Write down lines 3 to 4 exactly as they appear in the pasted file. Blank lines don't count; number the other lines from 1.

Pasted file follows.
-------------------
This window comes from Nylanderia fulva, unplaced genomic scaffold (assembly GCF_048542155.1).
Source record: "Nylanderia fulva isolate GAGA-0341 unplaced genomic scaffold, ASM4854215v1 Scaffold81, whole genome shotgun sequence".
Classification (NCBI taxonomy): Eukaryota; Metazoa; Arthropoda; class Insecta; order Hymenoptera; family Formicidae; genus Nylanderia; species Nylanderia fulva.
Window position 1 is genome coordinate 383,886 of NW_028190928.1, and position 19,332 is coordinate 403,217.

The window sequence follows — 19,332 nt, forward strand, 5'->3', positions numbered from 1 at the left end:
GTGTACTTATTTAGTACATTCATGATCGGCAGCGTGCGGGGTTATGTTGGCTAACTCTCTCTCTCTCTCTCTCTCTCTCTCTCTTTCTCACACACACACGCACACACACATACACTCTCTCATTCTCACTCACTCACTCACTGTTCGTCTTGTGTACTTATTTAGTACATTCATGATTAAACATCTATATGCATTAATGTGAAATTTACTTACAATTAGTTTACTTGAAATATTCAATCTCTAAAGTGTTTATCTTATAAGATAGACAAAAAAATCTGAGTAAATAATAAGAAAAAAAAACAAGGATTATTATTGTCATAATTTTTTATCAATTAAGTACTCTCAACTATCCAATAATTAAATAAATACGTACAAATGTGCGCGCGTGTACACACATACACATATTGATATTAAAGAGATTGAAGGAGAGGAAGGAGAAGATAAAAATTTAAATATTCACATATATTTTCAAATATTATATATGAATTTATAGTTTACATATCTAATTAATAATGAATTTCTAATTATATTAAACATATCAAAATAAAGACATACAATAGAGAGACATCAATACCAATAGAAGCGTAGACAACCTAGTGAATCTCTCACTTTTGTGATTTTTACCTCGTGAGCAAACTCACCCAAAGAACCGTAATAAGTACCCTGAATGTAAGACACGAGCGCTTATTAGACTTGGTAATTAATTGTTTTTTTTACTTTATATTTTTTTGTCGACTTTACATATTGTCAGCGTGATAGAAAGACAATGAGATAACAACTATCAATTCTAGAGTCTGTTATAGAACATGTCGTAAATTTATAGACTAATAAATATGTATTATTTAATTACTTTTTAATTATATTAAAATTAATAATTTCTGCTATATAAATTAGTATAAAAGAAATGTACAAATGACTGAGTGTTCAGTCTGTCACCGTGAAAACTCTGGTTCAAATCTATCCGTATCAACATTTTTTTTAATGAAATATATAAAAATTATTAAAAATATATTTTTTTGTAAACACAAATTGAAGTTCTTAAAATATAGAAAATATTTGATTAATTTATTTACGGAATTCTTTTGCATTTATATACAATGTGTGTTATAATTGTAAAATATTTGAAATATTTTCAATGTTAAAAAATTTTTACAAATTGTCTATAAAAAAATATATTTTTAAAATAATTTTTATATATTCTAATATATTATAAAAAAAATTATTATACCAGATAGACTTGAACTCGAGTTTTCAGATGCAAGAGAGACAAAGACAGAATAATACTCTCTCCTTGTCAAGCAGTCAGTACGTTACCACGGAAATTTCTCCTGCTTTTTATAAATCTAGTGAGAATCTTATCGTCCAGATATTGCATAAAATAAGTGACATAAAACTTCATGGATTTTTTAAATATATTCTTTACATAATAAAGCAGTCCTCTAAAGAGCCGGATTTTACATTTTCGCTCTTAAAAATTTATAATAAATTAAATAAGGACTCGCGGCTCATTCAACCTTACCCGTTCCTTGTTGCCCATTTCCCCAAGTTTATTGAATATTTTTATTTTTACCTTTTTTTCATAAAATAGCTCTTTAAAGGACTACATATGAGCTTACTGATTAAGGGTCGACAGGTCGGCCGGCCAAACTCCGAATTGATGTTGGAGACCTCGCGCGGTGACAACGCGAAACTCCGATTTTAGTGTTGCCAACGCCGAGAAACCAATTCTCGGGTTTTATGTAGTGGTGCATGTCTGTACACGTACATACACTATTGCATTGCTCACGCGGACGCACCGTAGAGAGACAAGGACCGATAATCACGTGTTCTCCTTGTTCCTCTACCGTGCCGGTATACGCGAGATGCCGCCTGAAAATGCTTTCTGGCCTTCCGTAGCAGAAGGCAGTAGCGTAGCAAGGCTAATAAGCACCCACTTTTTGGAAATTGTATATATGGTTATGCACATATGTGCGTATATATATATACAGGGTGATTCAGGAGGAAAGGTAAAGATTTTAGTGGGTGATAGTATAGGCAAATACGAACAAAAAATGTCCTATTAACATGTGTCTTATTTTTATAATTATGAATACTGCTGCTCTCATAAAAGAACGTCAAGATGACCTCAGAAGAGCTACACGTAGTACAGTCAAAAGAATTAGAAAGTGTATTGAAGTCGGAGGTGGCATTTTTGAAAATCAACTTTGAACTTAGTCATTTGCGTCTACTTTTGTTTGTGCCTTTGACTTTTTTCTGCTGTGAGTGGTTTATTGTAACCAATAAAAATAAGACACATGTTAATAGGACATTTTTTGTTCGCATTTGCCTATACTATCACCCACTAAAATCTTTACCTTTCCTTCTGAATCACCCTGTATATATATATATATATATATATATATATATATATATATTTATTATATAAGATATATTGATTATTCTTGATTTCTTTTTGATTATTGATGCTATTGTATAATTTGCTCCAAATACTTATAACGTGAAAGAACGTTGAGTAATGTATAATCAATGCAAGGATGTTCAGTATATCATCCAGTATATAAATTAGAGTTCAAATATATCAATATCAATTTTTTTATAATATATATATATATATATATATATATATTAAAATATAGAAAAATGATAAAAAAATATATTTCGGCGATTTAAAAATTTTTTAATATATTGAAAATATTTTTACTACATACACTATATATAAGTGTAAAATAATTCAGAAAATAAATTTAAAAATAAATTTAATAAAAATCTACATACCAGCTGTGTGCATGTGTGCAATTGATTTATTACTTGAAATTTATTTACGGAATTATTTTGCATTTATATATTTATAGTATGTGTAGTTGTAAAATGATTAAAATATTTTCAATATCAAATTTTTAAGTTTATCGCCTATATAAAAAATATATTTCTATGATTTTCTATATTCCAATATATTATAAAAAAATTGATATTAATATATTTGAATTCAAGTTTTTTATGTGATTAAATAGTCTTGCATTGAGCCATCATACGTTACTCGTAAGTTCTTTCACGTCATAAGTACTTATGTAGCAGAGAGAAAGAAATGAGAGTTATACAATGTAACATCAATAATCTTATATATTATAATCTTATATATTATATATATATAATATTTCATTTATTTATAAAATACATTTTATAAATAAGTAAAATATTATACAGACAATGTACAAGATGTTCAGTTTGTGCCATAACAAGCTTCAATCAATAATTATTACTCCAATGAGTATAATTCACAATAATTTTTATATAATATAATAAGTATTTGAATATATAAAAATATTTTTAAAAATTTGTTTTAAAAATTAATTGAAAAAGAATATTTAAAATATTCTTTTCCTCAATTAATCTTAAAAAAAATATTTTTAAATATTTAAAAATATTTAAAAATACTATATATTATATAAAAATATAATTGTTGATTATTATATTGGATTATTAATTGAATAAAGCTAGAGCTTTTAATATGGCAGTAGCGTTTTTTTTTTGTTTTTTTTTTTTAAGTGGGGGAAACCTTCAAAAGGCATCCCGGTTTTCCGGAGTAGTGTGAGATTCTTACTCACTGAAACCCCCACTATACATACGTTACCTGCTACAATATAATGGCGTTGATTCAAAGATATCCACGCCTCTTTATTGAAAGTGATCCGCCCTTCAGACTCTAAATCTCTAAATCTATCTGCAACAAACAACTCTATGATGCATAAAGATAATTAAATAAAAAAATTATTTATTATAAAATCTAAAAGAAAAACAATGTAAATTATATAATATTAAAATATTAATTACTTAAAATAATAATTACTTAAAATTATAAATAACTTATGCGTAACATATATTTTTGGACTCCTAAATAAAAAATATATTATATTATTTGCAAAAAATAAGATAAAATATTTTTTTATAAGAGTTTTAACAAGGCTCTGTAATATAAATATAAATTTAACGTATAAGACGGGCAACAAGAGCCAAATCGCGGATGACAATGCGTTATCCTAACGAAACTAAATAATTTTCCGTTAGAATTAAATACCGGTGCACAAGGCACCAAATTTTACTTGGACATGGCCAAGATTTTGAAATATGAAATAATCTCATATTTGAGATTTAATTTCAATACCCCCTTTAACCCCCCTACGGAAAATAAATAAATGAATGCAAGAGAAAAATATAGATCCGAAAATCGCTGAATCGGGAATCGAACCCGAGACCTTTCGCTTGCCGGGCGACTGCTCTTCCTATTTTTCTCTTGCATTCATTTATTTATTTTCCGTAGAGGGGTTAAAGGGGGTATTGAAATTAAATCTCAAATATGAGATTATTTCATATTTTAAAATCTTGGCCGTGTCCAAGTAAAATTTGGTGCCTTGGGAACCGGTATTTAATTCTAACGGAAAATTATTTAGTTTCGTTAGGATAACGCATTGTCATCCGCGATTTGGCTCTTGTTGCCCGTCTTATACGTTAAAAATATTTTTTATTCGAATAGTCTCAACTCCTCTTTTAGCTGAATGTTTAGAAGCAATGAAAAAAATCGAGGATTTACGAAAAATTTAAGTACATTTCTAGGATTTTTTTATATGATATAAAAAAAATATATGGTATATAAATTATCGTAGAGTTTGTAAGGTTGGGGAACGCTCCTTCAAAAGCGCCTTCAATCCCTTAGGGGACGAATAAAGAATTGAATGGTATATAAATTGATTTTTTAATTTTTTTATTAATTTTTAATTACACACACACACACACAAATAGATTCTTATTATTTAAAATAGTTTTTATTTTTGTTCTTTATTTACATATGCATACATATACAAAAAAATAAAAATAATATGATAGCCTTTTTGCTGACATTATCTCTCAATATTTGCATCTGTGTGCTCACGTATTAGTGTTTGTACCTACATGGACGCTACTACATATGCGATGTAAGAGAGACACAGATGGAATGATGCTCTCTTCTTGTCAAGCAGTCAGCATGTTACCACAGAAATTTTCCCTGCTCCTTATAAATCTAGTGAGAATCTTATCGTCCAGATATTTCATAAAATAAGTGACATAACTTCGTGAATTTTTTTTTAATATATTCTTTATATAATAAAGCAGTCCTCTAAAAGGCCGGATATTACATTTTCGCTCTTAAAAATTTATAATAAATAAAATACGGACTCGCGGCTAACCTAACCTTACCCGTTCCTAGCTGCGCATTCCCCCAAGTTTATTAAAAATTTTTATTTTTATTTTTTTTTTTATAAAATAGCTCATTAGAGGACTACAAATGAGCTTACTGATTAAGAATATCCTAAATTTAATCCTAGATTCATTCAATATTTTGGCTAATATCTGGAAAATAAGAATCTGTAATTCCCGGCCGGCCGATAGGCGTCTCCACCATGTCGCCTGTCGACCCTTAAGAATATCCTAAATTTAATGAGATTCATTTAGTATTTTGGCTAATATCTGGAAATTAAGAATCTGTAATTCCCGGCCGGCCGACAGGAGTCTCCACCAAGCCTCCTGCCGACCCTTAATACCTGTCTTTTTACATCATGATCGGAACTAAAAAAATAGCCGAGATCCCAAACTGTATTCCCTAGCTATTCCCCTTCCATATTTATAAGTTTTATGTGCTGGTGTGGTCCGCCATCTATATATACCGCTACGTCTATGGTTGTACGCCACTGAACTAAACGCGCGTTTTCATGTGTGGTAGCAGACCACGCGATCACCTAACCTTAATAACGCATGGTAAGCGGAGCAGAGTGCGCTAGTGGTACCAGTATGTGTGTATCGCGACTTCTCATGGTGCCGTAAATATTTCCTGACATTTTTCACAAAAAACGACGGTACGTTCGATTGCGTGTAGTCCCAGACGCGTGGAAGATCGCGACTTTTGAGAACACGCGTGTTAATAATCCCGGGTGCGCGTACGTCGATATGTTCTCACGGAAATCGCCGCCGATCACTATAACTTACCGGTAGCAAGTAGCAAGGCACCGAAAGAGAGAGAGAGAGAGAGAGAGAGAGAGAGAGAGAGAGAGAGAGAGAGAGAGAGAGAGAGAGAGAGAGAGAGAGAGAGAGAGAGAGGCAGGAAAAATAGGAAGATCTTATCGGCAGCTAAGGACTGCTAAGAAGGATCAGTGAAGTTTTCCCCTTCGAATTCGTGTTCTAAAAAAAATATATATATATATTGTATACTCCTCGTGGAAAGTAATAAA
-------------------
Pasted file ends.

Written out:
Classification (NCBI taxonomy): Eukaryota; Metazoa; Arthropoda; class Insecta; order Hymenoptera; family Formicidae; genus Nylanderia; species Nylanderia fulva.
Window position 1 is genome coordinate 383,886 of NW_028190928.1, and position 19,332 is coordinate 403,217.